However, in order to be successful, such an integrated single semiconductor chip NED must meet two conflicting requirements. The chip design must provide a circuit element that is highly sensitive to transient gamma radiation (such as the PIN diode used as a detector in the multichip module approach) while simultaneously providing analog and digital functions (the “signal processing circuitry”) that are insensitive to transient gamma radiation.
With regard to said signal processing circuitry, it has been shown and is well known in the art that the use of thin-film SOI processing will provide “operate-through” capability (meaning that the circuitry continues to operate) at high transient gamma levels due to its very small generation volume. However, implementing the desired PIN diode detector in a thin SOI layer (i.e. creating a “monolithic detector”) is historically problematic due to the extremely small generation volume which is inherent in the SOI process: a higher generation volume is required in order for the PIN diode to operate effectively as a detector. Thus, such a monolithic detector would not likely provide a sufficiently strong signal at the transient gamma levels of interest to function as an NED. Unfortunately, the thin film layer of silicon inherent in the SOI process is simply too thin to produce an efficient PIN diode for NED purposes.
The present invention provides an improved, simple, and cost effective NED in a monolithic device, and the method of the present invention overcomes the aforementioned obstacles in producing such a monolithic NED. In accordance with the present invention, the desire for a fully integrated, monolithic nuclear event detector, wherein the PIN diode and signal processing circuitry are contained within a monolithic semiconductor structure (i.e., “a semiconductor chip”) that contains such components as operational amplifiers and comparators are integrated into a common chip is successfully achieved by the use of a commercially available SOI process. Such a process provides a thin single-crystal layer on an insulating silicon dioxide layer, both of which are fabricated on a single-crystal ‘handle wafer’ substrate.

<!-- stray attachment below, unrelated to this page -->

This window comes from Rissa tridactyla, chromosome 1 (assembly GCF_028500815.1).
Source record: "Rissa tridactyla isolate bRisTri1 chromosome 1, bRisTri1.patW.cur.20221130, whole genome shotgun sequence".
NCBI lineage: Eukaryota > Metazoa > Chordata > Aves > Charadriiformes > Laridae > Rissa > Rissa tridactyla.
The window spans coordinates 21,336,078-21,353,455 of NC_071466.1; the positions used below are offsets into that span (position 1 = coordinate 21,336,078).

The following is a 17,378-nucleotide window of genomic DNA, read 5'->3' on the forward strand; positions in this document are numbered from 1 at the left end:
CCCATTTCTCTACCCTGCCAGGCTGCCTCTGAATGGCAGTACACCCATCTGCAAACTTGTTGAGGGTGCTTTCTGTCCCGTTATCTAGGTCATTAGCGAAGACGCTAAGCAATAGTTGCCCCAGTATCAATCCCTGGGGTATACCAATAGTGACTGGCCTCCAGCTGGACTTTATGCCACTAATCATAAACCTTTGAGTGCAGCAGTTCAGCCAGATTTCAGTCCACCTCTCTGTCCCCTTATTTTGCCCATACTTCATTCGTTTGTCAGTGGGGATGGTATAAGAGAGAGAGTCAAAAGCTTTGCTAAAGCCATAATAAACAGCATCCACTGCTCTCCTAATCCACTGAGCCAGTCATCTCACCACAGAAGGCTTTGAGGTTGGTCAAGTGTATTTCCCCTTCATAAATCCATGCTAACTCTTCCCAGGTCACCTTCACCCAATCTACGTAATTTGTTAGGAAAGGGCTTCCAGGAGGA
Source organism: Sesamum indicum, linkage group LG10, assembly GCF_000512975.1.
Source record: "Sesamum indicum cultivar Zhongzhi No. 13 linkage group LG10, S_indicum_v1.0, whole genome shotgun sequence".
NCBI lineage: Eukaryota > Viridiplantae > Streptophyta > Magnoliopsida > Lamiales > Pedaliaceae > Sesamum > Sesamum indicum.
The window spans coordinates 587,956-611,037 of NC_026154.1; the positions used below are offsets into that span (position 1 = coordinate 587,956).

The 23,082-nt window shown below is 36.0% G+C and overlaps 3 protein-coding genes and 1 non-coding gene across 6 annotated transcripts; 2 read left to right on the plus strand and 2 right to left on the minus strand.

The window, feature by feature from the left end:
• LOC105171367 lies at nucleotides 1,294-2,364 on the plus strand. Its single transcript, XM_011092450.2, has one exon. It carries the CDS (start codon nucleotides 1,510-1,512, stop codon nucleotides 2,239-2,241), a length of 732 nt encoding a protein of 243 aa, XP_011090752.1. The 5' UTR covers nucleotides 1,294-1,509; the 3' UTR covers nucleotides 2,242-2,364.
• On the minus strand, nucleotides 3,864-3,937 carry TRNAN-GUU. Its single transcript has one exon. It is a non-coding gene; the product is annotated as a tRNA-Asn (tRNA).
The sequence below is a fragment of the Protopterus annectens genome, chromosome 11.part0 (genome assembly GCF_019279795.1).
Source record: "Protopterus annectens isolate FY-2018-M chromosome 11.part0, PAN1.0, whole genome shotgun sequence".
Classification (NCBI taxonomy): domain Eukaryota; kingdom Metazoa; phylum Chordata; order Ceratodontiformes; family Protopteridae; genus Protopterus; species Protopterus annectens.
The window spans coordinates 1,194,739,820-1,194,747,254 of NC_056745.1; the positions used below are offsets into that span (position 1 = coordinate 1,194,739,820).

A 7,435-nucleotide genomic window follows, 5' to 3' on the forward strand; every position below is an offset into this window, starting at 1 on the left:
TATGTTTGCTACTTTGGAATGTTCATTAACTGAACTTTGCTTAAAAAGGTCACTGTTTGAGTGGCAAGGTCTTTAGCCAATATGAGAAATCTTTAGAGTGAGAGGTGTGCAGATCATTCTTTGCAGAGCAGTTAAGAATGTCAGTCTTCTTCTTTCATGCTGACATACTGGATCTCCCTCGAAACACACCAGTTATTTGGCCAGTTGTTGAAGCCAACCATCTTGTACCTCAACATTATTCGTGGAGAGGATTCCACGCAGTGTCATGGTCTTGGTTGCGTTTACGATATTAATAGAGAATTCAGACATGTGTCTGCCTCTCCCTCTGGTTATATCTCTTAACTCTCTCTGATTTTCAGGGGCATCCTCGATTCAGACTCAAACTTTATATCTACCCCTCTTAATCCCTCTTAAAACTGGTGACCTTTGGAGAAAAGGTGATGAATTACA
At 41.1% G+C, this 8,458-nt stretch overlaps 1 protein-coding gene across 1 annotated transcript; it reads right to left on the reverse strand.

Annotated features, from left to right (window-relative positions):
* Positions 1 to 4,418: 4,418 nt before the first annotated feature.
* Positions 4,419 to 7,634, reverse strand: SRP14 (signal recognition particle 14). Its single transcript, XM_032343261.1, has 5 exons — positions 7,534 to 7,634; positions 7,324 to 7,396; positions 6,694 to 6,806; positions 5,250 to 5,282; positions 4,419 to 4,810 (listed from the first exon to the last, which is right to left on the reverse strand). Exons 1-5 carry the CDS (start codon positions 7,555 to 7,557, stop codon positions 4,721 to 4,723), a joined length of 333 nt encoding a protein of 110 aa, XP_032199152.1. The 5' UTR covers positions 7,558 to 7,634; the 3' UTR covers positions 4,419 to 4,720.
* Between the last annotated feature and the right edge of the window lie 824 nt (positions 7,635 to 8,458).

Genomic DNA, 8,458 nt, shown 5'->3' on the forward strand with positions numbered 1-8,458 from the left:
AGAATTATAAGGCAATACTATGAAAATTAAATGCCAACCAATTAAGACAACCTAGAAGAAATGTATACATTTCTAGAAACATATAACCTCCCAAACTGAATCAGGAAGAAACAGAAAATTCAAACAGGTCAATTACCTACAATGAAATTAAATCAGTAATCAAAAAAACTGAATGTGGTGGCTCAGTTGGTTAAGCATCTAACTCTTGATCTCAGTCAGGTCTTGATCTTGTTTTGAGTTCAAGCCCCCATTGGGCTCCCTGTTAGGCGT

In accordance with the invention, the signal processing circuitry portion of the NED semiconductor chip is implemented in CMOS circuitry located in the thin (single-crystal) silicon layer. The use of a thin-film device minimizes generation volume and maximizes hardness in the transient gamma environment. The PIN diode used for sensing transient gamma radiation is built into the substrate.
The basic SOI material employed to produce the improved NED in accordance with the present invention is shown in
The PIN diode is integrated into the silicon support substrate 12 as described herein.
While the structure disclosed herein discusses a monolithic nuclear event detector in which the PIN diode of the invention and signal processing circuitry are integrated in to one semiconductor chip, the PIN diode of the present invention may be fabricated “stand alone” according to the method of the invention using the SOI process.
In general, the substrate used in SOI processes is electronically inactive and not electronically connected. However, the substrate may be connected to supply voltage to de-bias the bottom of the active Si layer. Depending on wafer size and final wafer thickness, the SOI substrate may be on the order of, for example, 200-400 microns thick. This is a suitable thickness for a PIN diode. As an example, an article by Marczewski, J. et al, entitled “SOI Active Pixel Detectors of Ionizing Radiation-Technology and Design Development”, IEEE Trans. Nuc. Sci., vol. 51, no. 3, pp 1025-1028 (June 2004), describes a 300 um thick detector of float zone (FZ) silicon material, with a resistivity of up to 4000 ohm-cm. The detector is used for particle detection in high-energy physics applications. Clearly, a similar high-resistivity material can be used as an SOI substrate. Given that the substrate is p-type (as in Honeywell's 0.8 micron SOI process) all that remains is to create the diode structure, consisting of the PIN structure, a suitable p+ contact region to the high resistivity p-type substrate material, and an n+ contact that also forms the n-side of the PIN diode.